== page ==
This end of season Sing special from 1975 takes place mostly in the Wild West. After some song and dance numbers and comedy, we meet two small-time crooks: Lone Wolf (Ray Woolf) and Crazy D (Laurie Dee). A musical showdown at the saloon ensues — featuring a Tom Jones medley — before a bungled bank robbery brings down the burglars. The performers include Craig Scott, Chic Littlewood, Angela Ayers and George Tumahai (who shows Woolf how to hongi). The show also contains a rare clip from A Going Concern, an early NZ soap of which no known episodes survive.
In this odd couple tale set in the American west, Cohen Holloway (Until Proven Innocent, Boy) plays an outlaw who abducts an upper class Brit. Calamity ensues when the hardman fails to have his wicked way with her. The self-funded film screened at the Santa Barbara Film Festival, winning praise from critic Leonard Maltin. While Utu took the Western genre and applied it to NZ's colonial history, Good for Nothing mines South Island scenery for the first 'Pavlova Western'. Long-time Weta staffer Mike Wallis directs; and the rousing score is by composer John Psathas.
This collection of 40 classic Kiwi TV series offers up images spanning 50 years. The titles range from Gloss to Gliding On, from Olly Ohlson to Nice One Stu, from Ready to Roll to wrestlers. In this special backgrounder, Stuff's James Croot writes about favourite moments of Kiwi TV. The list is in rough chronological order of when each series debuted.
Geoff Murphy was the trumpet player who got Kiwis yelling in the movie aisles. His 1981 road movie Goodbye Pork Pie was the first big hit of the Kiwi film renaissance. He completed an impressive triple punch with the epic Utu, and Bruno Lawrence alone on earth classic The Quiet Earth. From early student heists to Edgar Allen Poe, this collection pays tribute to the late, great, laconic wild man of Kiwi film. Plus read background pieces written in 2013 by cinematographer Alun Bollinger, friend Roger Donaldson, writer Dominic Corry and early partner in crime Derek Morton.
A wandering fortune teller parks her house truck in Hokitika on a mission to find the daughter she gave up for adoption. This is Magik. One of her first clients, a young happily married chemist's assistant, is seeking a solution to her infertility. This is Rose. Magik, too, is resolved to have another child, but without having to keep the father around. They embark on a joint odyssey for love, sex and pregnancy in writer/director Vanessa Alexander’s feature debut (made when she was 28). David Stratton in Variety praised the film’s "disarmingly sweet treatment".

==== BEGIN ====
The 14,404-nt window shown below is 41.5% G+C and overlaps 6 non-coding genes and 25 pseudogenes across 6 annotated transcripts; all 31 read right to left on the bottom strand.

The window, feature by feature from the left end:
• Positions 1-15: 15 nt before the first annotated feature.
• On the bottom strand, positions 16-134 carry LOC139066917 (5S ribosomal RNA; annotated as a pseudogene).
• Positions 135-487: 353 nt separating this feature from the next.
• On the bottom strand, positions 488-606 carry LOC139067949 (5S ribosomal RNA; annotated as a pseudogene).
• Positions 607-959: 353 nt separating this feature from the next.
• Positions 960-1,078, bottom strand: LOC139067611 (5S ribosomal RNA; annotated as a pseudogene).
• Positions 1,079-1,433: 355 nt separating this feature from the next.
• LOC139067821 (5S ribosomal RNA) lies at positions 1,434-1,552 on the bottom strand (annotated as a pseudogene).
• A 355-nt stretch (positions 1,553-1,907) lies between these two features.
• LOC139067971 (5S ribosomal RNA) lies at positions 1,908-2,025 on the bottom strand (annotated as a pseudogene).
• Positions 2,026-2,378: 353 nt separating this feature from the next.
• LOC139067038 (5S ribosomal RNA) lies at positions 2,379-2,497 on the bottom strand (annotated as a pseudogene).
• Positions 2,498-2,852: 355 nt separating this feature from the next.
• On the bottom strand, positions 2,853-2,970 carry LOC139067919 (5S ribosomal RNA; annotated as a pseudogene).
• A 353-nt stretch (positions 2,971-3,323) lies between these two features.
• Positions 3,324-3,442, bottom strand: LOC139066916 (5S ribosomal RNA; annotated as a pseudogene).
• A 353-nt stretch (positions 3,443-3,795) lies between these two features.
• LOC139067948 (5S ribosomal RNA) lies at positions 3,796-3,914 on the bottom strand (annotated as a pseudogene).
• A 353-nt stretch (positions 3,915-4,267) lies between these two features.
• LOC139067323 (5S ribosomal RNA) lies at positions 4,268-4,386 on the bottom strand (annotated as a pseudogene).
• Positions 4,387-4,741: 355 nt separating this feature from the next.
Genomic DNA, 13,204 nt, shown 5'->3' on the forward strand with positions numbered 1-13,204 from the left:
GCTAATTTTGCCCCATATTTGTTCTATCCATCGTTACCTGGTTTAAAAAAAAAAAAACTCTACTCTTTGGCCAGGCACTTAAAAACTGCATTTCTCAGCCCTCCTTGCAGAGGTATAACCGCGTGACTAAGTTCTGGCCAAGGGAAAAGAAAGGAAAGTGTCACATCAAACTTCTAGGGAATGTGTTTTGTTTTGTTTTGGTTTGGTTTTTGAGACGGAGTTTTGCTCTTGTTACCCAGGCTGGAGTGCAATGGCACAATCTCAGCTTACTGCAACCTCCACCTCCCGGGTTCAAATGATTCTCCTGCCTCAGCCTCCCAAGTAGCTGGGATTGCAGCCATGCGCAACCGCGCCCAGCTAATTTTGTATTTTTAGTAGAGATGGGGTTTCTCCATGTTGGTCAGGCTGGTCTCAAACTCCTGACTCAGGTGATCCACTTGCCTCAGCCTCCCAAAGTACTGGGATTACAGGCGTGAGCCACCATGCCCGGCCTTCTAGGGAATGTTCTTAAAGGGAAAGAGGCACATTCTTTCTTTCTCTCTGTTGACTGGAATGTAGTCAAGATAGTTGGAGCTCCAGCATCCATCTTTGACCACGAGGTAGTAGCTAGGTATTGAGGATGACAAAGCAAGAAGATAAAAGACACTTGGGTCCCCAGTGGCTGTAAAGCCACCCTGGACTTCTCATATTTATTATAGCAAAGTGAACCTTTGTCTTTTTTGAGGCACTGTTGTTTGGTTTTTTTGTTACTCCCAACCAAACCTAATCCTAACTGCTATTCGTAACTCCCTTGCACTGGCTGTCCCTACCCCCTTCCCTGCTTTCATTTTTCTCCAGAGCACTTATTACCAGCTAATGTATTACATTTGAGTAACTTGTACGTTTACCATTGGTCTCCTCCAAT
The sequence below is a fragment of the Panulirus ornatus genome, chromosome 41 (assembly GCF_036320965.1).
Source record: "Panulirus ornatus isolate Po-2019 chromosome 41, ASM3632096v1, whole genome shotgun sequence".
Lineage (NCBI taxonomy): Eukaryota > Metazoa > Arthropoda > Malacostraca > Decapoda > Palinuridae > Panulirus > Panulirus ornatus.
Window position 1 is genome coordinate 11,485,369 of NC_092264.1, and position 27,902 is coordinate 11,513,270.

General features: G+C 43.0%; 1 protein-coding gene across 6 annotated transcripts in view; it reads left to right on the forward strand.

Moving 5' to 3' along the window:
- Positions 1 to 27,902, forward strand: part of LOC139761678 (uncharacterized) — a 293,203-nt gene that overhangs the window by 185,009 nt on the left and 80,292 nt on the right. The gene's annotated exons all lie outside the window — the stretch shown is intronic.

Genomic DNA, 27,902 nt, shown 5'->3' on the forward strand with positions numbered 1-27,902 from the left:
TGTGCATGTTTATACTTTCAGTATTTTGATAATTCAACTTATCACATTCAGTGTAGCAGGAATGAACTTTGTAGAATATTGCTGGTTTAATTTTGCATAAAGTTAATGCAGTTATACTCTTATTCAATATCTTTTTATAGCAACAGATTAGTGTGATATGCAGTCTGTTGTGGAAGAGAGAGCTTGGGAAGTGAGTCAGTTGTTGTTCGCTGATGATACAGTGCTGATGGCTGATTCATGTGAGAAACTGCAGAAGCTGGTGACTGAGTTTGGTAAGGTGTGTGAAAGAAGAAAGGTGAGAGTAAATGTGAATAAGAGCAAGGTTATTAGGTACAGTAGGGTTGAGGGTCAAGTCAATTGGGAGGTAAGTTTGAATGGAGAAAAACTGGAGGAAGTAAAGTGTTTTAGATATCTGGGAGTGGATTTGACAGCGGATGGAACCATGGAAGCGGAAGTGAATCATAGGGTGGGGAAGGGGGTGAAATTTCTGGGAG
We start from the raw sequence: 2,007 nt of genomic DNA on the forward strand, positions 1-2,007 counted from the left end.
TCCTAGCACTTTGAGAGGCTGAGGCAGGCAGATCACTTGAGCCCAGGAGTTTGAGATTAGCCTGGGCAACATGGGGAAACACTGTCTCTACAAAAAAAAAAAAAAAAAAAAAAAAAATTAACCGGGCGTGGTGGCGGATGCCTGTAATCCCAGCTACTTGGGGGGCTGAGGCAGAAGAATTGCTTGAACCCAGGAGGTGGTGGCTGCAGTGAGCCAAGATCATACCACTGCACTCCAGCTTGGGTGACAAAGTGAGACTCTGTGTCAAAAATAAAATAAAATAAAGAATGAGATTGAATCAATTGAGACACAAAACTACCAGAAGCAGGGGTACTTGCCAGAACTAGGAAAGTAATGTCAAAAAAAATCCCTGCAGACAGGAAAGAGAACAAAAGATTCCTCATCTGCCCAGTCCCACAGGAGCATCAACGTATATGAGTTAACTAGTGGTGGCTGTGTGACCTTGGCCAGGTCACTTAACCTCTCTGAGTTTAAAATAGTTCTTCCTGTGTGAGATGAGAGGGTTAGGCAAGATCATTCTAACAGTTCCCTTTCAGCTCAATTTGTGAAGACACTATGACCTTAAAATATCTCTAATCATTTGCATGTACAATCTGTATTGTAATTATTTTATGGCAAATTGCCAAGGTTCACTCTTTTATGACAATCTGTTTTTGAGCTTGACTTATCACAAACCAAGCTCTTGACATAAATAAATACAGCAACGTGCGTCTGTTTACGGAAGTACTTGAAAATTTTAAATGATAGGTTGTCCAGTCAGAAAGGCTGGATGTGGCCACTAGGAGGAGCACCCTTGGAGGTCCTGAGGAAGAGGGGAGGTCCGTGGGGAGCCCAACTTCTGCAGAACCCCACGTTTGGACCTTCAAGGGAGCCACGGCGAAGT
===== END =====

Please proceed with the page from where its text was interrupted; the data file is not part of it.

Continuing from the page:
This acclaimed TV series heads to Aotearoa’s heartland, dispensing with narration or a city slicker presenter so that local personalities can represent themselves. The opening episode travels to the West Coast to meet the 'Coasters' who live there: from publicans, prospectors and bushmen, to sheila truck drivers, knitting drag queens and musical theatre directors. The Dominion Post’s Karl du Fresne wrote of the show: "Producer Melanie Rakena has done a superb job seeking out engaging characters with interesting stories and allowing them to tell them in their own way."
This film comprehensively surveys Kiwi Olympic success to 1968. Footage includes triumphs from running men Lovelock, Halberg and Snell (trying a celebratory haka), and long-jumper Yvette Williams; and podium efforts from Marise Chamberlain, Barry Magee and John Holland. The John O'Shea-made doco then meets athletes training for the upcoming Mexico Olympics. Reigning Boston Marathon winner Dave McKenzie runs on deserted West Coast roads and Warren Cole rows under snow-capped mountains on Lake Rotoiti. Cole would go on to win gold as bow of the Men's Coxed Four.
Brought to you from "the Samoan Embassy" (in reality the Naked Samoans' motel room) this episode of The Living Room follows the comedic theatre troupe during their time at the Edinburgh Fringe Festival. Then it retreats to the wild west coast of the South Island, where acclaimed cinematographer Alun Bollinger reflects on his diverse life and career. Also featured is the first 'proper' exhibition of Illicit artists on K' Road (featuring the late Martin Edmond), and a visit to small town Mangaweka, setting for Michael Reihana's surrealist short film Little Gold Cowboy.
Released on an EP ahead of their second album Flik Y’Self Off Y’Self, the promo for 'Faster Hooves' showed that while Head Like A Hole had distilled the industrial-thrash of their grimy origins into a hookier, more polished sound, the band had lost none of their piss-taking humour. With the rocky outcrops of Wellington's Island Bay filling in for the Wild West, singer Nigel 'Booga' Beazley teeters precariously on a helpless donkey, in pursuit of villainous drummer Mark 'Hidee Beast' Hamill. Meanwhile the rest of band hang on nooses next to a boiling campfire pot of Wattie's finest.
Beneath the escarpments, the gold miners have perished as Wellington rockers Flesh D-Vice come thundering out of the wastelands of a Wild West desert landscape from hell. This studio performance video was made for a 1985 single. For all of the serious intent on display, 'Flaming Soul' is practically a torch song compared to some of the band's more ferocious outings and there are some lighter touches to be seen: a guitar lead plugged into the sand and lead singer Gerald Dwyer nonchalantly lighting his cigarette from the inferno of a flaming oil drum.